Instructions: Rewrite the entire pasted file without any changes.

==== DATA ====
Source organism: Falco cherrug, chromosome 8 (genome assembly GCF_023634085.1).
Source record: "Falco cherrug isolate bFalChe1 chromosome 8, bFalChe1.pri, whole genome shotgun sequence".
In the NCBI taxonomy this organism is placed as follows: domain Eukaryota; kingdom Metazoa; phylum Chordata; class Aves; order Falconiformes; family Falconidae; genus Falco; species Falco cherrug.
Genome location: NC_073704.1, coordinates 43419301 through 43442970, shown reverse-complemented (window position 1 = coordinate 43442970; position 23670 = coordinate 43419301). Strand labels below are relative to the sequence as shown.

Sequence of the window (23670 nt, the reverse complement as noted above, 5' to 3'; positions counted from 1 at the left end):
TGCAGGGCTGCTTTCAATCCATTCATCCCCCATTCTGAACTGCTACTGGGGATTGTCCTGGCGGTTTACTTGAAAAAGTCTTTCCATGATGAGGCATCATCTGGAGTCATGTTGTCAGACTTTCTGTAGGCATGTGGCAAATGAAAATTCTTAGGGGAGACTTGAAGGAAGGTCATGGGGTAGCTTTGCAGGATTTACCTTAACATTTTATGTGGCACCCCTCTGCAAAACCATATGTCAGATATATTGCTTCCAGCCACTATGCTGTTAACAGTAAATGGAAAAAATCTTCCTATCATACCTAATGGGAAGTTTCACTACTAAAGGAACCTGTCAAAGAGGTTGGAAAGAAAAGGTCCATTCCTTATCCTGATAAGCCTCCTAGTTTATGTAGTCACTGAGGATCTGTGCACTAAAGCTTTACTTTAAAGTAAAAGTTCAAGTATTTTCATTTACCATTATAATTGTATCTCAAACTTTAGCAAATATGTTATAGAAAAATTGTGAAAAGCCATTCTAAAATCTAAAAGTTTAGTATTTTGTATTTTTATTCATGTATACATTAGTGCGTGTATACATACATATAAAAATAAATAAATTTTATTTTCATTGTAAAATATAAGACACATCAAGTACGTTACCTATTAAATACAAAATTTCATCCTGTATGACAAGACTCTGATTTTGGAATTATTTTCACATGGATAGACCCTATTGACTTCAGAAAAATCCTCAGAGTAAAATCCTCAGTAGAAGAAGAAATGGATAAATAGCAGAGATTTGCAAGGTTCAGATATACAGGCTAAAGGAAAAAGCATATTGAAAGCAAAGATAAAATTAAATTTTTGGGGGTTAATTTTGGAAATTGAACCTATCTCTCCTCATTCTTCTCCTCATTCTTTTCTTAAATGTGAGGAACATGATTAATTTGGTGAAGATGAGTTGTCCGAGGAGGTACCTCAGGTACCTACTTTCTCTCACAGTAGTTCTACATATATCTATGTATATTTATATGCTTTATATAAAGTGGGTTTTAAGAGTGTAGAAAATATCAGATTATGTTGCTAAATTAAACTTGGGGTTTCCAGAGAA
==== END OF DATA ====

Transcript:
Source organism: Falco cherrug, chromosome 8 (genome assembly GCF_023634085.1).
Source record: "Falco cherrug isolate bFalChe1 chromosome 8, bFalChe1.pri, whole genome shotgun sequence".
In the NCBI taxonomy this organism is placed as follows: domain Eukaryota; kingdom Metazoa; phylum Chordata; class Aves; order Falconiformes; family Falconidae; genus Falco; species Falco cherrug.
Genome location: NC_073704.1, coordinates 43419301 through 43442970, shown reverse-complemented (window position 1 = coordinate 43442970; position 23670 = coordinate 43419301). Strand labels below are relative to the sequence as shown.

Sequence of the window (23670 nt, the reverse complement as noted above, 5' to 3'; positions counted from 1 at the left end):
TGCAGGGCTGCTTTCAATCCATTCATCCCCCATTCTGAACTGCTACTGGGGATTGTCCTGGCGGTTTACTTGAAAAAGTCTTTCCATGATGAGGCATCATCTGGAGTCATGTTGTCAGACTTTCTGTAGGCATGTGGCAAATGAAAATTCTTAGGGGAGACTTGAAGGAAGGTCATGGGGTAGCTTTGCAGGATTTACCTTAACATTTTATGTGGCACCCCTCTGCAAAACCATATGTCAGATATATTGCTTCCAGCCACTATGCTGTTAACAGTAAATGGAAAAAATCTTCCTATCATACCTAATGGGAAGTTTCACTACTAAAGGAACCTGTCAAAGAGGTTGGAAAGAAAAGGTCCATTCCTTATCCTGATAAGCCTCCTAGTTTATGTAGTCACTGAGGATCTGTGCACTAAAGCTTTACTTTAAAGTAAAAGTTCAAGTATTTTCATTTACCATTATAATTGTATCTCAAACTTTAGCAAATATGTTATAGAAAAATTGTGAAAAGCCATTCTAAAATCTAAAAGTTTAGTATTTTGTATTTTTATTCATGTATACATTAGTGCGTGTATACATACATATAAAAATAAATAAATTTTATTTTCATTGTAAAATATAAGACACATCAAGTACGTTACCTATTAAATACAAAATTTCATCCTGTATGACAAGACTCTGATTTTGGAATTATTTTCACATGGATAGACCCTATTGACTTCAGAAAAATCCTCAGAGTAAAATCCTCAGTAGAAGAAGAAATGGATAAATAGCAGAGATTTGCAAGGTTCAGATATACAGGCTAAAGGAAAAAGCATATTGAAAGCAAAGATAAAATTAAATTTTTGGGGGTTAATTTTGGAAATTGAACCTATCTCTCCTCATTCTTCTCCTCATTCTTTTCTTAAATGTGAGGAACATGATTAATTTGGTGAAGATGAGTTGTCCGAGGAGGTACCTCAGGTACCTACTTTCTCTCACAGTAGTTCTACATATATCTATGTATATTTATATGCTTTATATAAAGTGGGTTTTAAGAGTGTAGAAAATATCAGATTATGTTGCTAAATTAAACTTGGGGTTTCCAGAGAA